The recommendations are contained in a 750-page document some NTSB investigators call the "I-told-you-so list" -- because items occasionally come back to haunt the industry in crashes.
FAA officials, on the other hand, say the agency has adopted or is reviewing almost 83 percent of the safety board's 3,300 recommendations.
"Out of the 3,300 recommendations that the safety board has made, there are less than 10 that the FAA has flat rejected," said Dave Thomas, director of the FAA's office of accident investigations. "In every other case, we have done something that for whatever reason did not meet the expectations of the NTSB."
The Dallas Morning News reviewed the safety board's documents and found that among the rejected recommendations were provisions that would have:
Required more detailed emergency briefings before each flight.
Forced airlines to equip all older airplanes with seats that can better withstand the forces of crash landings and subsequent fires.
Made stricter icing tests mandatory for airplane models certified after 1981. Investigators say such tests might have led to modifications that would have prevented a buildup of freezing drizzle that is believed to have caused a crash in October 1994. All 68 people on board were killed when an American Eagle ATR-72 flipped and crashed near Roselawn, Ind.
FAA officials say that often they find better ways to deal with issues than following the safety board's suggestions. Most of the recommendations can be easily addressed, while others are more involved and can take years to study, FAA officials said.
The NTSB is an independent agency that is charged with investigating accidents in all modes of transportation. The board cannot force other agencies, including the FAA, to accept its recommendations.
Records show that the FAA has fully acted on 1,890 of the board's recommendations -- 57 percent -- and has gone beyond what the board suggested only four times.
The board accepted 400 alternative ideas proposed by the FAA and was persuaded to rescind 108 recommendations after the aviation administration proved they were unnecessary.
But safety advocates contend that many of the rejected recommendations are as important as -- or more important than -- others that were endorsed.
"The process is commonly known as tombstone technology. Once there are enough tombstones, changes get made," said Raymond DeCarli, assistant inspector general for the U.S. Transportation Department.
Several safety advocates say the FAA has a long history of bowing to airline and economic pressures, which has resulted in the rejection of many safety board recommendations.
"Often, the FAA has put promoting air commerce ahead of air safety," said Chris Witkowski, director of air safety and health for the national Association of Flight Attendants. "Consequently, safety improvements that could have saved lives have been rejected."
The role the FAA plays in ensuring air safety has become a central issue in the debate surrounding the crash of ValuJet Flight 592, which killed 110 people on May 11 in the Florida Everglades.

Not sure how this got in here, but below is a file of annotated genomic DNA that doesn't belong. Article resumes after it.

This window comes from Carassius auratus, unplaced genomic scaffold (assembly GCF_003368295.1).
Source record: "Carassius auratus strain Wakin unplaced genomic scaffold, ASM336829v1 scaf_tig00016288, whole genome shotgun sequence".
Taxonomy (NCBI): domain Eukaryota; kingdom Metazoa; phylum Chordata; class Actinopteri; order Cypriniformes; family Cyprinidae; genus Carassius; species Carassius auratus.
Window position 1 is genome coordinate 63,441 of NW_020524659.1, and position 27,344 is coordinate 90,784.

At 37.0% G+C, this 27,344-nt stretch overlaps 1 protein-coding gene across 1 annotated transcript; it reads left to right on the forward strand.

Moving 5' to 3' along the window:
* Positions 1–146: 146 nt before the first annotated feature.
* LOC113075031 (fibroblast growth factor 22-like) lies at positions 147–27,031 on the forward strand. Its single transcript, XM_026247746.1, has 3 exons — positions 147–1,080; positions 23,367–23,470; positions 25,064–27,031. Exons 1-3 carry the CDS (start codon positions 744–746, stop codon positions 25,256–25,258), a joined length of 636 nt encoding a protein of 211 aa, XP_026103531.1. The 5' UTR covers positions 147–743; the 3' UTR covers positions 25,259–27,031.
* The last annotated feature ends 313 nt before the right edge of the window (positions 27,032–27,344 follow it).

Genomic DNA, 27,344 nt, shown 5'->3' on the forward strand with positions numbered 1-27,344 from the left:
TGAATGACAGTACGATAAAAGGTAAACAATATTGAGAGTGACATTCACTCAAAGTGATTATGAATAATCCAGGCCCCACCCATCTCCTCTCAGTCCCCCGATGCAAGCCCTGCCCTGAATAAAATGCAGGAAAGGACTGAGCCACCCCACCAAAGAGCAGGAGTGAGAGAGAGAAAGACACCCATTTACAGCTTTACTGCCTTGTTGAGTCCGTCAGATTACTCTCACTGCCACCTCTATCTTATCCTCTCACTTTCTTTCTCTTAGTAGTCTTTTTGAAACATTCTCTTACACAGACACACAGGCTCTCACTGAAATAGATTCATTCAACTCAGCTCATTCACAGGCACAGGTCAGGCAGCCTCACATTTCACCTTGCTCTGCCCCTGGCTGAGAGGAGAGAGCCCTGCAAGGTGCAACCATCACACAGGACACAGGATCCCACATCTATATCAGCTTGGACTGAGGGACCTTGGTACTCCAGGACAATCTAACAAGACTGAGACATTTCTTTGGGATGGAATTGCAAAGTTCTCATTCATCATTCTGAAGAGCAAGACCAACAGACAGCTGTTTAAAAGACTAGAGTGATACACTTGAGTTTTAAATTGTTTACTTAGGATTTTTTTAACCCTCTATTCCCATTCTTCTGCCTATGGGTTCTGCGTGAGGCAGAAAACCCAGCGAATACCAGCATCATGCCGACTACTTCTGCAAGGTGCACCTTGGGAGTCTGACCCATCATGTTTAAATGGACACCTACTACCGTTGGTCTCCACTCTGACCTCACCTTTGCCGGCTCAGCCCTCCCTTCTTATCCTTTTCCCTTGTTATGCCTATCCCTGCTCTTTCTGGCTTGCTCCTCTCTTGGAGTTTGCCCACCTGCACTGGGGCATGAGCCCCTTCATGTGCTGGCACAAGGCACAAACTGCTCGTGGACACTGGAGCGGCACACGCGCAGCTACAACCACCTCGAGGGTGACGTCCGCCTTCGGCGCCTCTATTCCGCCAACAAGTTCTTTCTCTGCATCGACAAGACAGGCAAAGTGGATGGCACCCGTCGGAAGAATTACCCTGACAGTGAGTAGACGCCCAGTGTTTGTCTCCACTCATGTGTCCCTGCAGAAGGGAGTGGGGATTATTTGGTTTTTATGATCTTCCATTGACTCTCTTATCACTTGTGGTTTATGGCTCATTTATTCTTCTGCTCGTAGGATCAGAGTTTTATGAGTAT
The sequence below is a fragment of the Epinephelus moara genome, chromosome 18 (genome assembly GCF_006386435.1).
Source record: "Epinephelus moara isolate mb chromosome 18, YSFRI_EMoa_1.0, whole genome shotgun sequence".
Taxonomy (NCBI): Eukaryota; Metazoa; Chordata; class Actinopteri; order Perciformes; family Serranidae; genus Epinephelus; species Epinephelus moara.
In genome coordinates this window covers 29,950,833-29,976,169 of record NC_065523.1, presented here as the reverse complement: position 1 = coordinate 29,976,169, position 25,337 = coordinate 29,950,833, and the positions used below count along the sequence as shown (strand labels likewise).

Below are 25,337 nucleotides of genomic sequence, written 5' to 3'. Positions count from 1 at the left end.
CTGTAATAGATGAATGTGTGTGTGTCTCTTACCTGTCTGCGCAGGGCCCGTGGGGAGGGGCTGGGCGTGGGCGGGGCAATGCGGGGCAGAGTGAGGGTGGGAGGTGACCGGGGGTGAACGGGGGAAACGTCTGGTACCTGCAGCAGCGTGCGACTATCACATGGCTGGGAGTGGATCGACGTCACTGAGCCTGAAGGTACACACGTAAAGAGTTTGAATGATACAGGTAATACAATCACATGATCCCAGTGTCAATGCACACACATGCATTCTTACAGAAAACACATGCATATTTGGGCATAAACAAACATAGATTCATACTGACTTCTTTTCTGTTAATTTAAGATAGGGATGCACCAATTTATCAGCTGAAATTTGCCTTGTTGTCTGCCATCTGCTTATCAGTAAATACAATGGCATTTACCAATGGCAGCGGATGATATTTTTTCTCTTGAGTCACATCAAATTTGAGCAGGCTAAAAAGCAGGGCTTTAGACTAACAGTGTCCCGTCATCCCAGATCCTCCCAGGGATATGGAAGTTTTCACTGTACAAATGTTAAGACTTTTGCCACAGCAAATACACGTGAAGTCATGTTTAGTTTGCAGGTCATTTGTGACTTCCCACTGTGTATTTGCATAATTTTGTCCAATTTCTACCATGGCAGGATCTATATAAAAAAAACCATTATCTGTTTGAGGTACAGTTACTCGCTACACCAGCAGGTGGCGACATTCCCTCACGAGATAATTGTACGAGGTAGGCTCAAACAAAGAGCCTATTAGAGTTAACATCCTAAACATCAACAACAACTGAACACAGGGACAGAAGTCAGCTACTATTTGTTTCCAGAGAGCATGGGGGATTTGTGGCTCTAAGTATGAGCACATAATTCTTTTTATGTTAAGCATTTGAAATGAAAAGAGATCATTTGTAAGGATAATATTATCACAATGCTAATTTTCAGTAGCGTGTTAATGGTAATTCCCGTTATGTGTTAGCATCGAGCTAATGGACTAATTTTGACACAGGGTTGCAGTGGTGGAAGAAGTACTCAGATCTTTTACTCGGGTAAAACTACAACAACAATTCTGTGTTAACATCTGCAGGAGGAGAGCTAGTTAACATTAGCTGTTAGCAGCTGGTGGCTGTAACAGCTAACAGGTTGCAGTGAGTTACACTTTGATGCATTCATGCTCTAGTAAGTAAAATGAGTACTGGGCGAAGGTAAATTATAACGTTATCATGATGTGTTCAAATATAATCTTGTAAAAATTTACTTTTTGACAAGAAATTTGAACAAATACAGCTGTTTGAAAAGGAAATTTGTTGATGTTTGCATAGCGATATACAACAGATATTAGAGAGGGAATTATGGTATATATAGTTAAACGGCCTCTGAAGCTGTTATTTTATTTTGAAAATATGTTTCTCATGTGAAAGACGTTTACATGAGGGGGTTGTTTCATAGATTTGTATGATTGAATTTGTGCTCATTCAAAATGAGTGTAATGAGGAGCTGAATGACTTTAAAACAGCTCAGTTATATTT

Critics say the FAA's attitude of treating the airlines as "partners" -- instead of acting as the safety police for passengers -- has compromised safety.
Although Transportation Secretary Federico Pena rejects such charges, earlier this month he announced that he would urge Congress to change the FAA's charter to make the agency responsible for "safety and only safety."
Many safety advocates said they hope the change in the charter will prompt the FAA to review its stance on some of the recommendations that previously were rejected.
"It's unreasonable to hope that all of them will get adopted, but there are a number of safety-related issues that simply make sense," said Mike Overly, editor of the Aviation Safety Monitor, a publication of the Aviation Safety Institute, a watchdog group in Worthington, Ohio.
For instance, they cite the FAA's refusal to require children under 2 to be strapped in safety seats on the grounds that it is not cost-efficient.
By law, the only thing not required to be stowed or strapped down during takeoff and landing is a small child. The FAA has refused to change that because its economic studies showed that thousands of air travelers would choose to drive to their destinations rather than pay for an extra seat.
The FAA argues that that also would place travelers at a greater risk than flying, because 82 people who chose to drive rather than fly would die in accidents over a 10-year period.
The safety board keeps its top priorities on a "Most Wanted Transportation Safety List" that includes several recommendations the FAA has rejected.
In 1994, for example, the board urged the FAA to require greater separation between large and small airplanes after investigating accidents and incidents in which small planes crashed or were damaged after flying through the invisible wake left by large jets.
The wake, which resembles a horizontal whirlwind, can flip light aircraft. Over a 10-year period, 27 people were killed, eight were seriously injured, and 40 airplanes were damaged or destroyed by the phenomenon.
The FAA rejected the safety board's suggestion, in part because requiring greater separation between planes would force air traffic controllers to make less-efficient use of airspace, which would translate into costly delays for airlines.
FAA officials said the agency is still working on the issue and has developed several training programs that have made pilots more aware of risks.
Pub Date: 6/30/96